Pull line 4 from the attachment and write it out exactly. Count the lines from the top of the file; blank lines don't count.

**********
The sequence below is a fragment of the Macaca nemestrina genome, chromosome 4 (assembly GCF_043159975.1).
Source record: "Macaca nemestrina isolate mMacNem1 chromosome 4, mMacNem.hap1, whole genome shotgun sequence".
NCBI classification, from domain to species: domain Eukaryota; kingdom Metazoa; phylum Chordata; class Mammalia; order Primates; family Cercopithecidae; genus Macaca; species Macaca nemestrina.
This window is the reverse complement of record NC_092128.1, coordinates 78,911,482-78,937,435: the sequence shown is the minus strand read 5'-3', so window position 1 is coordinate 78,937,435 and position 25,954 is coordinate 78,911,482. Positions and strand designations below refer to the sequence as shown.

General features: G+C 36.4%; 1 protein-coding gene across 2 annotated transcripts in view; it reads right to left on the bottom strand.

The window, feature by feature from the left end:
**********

This window is the reverse complement of record NC_092128.1, coordinates 78,911,482-78,937,435: the sequence shown is the minus strand read 5'-3', so window position 1 is coordinate 78,937,435 and position 25,954 is coordinate 78,911,482. Positions and strand designations below refer to the sequence as shown.